‘Jamun ka Ped’, a political satire based on bureaucratic red-tapism has been removed from the ICSE Hindi syllabus for 10th standard. This decision comes 3 months before the annual exam.
The official order by the ICSE states, “The story, titled ‘Jamun Ka Ped’, by Krishna Chander under short stories of Hindi ICSE (class 10) prescribed textbook will not be tested for the year 2020 and 2021 examination. The concerned teachers and candidates should be informed accordingly.”
The story is also a part of the 11th class Hindi syllabus for CBSE board students.
When my Hindi teacher was discussing this story with us, all the students agreed that the story reflects the stark truth about dealing with government officials and their tiring procedures.
What’s The Story About?
The story is about a popular poet who gets trapped under a Jamun tree after a thunderstorm. The tree stands in the lawns of a secretariat building and the simple step of cutting down the tree to save the man becomes a complex government procedure. A file requesting the chopping of the tree is passed down to various departments.
Horticulture, Forestry, Agricultural, Culture, and Foreign Affairs Department all get roped in, yet all they do is pass down the buck by citing some excuse to not cut down the tree until finally, the Prime Minister’s office gives the go-ahead to cut down the tree. However, by this time the poet is already dead because of the repeated and unnecessary delays.
Children Cannot Understand Satire
Secretary and chief executive of the council, Gerry Arathoon told ‘The Telegraph’ that the story had been taken off because it was “not appropriate for Class X students”. I find this absurd. India is one of the most corrupt countries in the world and the students are well aware of this.
Furthermore, if the students can understand trigonometric theorems and genetic principles then this story shouldn’t be too difficult for them.
Reaction To The News
Delhi Deputy Chief Minister, Manish Sisodia criticized this move. According to him, the central government thinks that the students will start to talk about corruption and bureaucracy after reading it and hence they decided to remove it.
Hindi poet Ashok Chakradhar believes that the students are mature enough to understand the satire and what’s appropriate and inappropriate.
Bhopal-based poet Rajesh Joshi echoed the views of others and said, “It is not like students of class 10 do not understand what corruption is…The government should be able to face it. This situation is like removing a mirror from your house instead of fixing your face.“
Satirist Sampat Saral is of the view that the establishment has always feared satire and that the story is one of the best satirical works ever written.
Views Of Students And Teachers
An Uttar Pradesh based Hindi teacher said “Jamun ka Ped’ never lost its relevance in the two decades of his career and his students were “disappointed” by the decision”.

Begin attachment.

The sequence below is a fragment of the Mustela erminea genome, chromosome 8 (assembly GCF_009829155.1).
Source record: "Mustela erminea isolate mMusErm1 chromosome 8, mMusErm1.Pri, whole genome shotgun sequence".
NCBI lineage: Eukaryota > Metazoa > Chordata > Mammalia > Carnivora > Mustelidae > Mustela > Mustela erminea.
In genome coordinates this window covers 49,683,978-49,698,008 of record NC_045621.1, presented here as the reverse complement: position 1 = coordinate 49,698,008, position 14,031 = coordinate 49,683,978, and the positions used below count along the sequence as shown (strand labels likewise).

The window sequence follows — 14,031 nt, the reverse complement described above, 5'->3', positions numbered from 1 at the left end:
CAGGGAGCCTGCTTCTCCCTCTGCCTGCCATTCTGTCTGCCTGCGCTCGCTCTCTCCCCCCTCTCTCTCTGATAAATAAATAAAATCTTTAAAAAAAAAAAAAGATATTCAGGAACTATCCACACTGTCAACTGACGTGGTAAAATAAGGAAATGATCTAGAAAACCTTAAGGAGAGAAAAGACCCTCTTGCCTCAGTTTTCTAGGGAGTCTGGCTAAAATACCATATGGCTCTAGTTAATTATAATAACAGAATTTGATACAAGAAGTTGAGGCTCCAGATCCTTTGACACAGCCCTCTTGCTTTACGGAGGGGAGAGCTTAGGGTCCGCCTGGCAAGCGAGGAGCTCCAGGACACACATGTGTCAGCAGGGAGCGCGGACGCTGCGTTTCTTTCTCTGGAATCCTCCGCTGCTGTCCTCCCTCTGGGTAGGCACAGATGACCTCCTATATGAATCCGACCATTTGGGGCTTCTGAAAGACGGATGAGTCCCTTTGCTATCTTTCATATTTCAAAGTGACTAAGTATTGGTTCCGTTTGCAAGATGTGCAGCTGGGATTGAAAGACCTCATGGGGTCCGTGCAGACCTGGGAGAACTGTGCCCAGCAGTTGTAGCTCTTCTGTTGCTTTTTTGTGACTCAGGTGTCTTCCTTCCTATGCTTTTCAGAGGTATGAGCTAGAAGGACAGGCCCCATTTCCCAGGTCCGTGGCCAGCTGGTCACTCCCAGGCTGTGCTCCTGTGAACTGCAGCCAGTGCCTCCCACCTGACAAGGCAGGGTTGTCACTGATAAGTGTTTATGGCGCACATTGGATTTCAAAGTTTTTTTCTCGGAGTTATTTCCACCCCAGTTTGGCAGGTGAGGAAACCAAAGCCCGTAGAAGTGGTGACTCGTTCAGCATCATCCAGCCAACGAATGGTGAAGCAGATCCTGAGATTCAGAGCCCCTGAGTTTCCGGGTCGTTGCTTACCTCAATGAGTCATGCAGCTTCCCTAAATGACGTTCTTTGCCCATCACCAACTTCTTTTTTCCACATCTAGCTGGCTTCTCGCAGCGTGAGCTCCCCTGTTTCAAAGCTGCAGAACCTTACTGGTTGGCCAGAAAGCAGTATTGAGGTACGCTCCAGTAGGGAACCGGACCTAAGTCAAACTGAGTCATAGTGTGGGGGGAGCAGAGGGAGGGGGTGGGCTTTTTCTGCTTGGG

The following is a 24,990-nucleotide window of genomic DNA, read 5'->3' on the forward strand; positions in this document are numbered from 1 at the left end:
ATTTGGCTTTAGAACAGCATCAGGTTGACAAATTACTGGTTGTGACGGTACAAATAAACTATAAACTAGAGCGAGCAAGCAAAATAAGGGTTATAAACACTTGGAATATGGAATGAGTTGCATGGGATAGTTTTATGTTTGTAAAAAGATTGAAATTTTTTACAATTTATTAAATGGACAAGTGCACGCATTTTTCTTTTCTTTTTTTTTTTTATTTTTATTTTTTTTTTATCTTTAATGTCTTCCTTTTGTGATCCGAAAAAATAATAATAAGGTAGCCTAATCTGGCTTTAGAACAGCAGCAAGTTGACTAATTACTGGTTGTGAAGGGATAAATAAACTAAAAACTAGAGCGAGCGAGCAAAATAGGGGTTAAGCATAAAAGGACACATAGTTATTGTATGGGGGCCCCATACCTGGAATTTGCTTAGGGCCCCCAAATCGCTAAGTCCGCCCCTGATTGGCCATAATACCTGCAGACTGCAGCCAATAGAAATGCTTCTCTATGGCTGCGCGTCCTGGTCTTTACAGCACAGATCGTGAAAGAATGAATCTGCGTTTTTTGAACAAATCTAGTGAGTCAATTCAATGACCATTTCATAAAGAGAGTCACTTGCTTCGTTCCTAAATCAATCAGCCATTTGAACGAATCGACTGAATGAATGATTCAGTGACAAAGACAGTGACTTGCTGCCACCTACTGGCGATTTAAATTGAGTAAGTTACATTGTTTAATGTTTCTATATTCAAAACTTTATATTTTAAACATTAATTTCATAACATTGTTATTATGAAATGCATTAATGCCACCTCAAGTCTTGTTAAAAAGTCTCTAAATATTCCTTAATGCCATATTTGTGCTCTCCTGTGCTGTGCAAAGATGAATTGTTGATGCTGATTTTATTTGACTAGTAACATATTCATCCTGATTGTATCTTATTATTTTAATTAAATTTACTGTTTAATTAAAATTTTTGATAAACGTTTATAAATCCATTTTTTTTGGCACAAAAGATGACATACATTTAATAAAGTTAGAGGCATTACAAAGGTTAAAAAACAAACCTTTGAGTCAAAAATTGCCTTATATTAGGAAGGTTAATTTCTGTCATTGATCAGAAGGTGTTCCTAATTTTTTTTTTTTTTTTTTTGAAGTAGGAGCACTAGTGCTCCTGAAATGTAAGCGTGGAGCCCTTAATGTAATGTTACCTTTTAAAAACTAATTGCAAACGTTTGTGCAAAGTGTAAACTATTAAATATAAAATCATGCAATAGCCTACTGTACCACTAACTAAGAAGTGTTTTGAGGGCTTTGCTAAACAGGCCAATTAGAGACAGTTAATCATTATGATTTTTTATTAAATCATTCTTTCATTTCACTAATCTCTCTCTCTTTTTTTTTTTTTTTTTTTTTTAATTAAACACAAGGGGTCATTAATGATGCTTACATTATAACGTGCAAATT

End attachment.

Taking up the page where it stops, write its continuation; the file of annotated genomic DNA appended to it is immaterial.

The students demanded that some other boring stories be removed instead as they enjoyed ‘Jamun Ka Ped’ a lot.
Other teachers have also expressed their disagreement with the decision.
A True Reflection Of The Many Issues That India Faces Today
In the story, permission to chop off the tree is finally granted by the Prime Minister’s office. This is similar to the present government’s policy of centralization and keeping the power in their hands only.
Nobel laureate Abhijit Banerjee opines: “One of the things that I think they have done to the detriment of the economy is over-centralize. Decision-making is over-centralized, and that is costing us. Investors don’t like being in a world where everything is held up by, and waiting for approval from, a very small number of people.”
Former RBI governor Raghuram Rajan recently said: “We have a government which has a particular way of governing in a much more centralized way…. It is centralizing in practical terms, in that a lot of decisions are made in the Prime Minister’s Office.”
Delegation of tasks and authority helps in speeding up the cases. The local government might be better equipped in dealing with certain cases as they know the condition and geography of their jurisdiction. Hence, decentralization is important. If the people from the secretariat’s office had cut down the tree in time, the poet’s life would have been spared.
The Government Can’t Take Criticism
It all comes down to the present government’s aversion to any sort of criticism.
The satire pokes fun at the lethargic attitude and inhumanness of the government officials, this hurts their fragile ego. They also want to perpetuate this myth that people are becoming more efficient and hard-working under their regime.
Stories are an entertaining way of introducing students to the harsh realities of this world, however, if this autocratic behavior of the government continues, and all the critics are silenced, then people will start to live under a false illusion that everything that the government does is right.
Do you think the decision to remove the story of ‘Jamun Ka Ped’ was right?
Image Credits: Google Images
Find The Blogger: @ishitabajpai6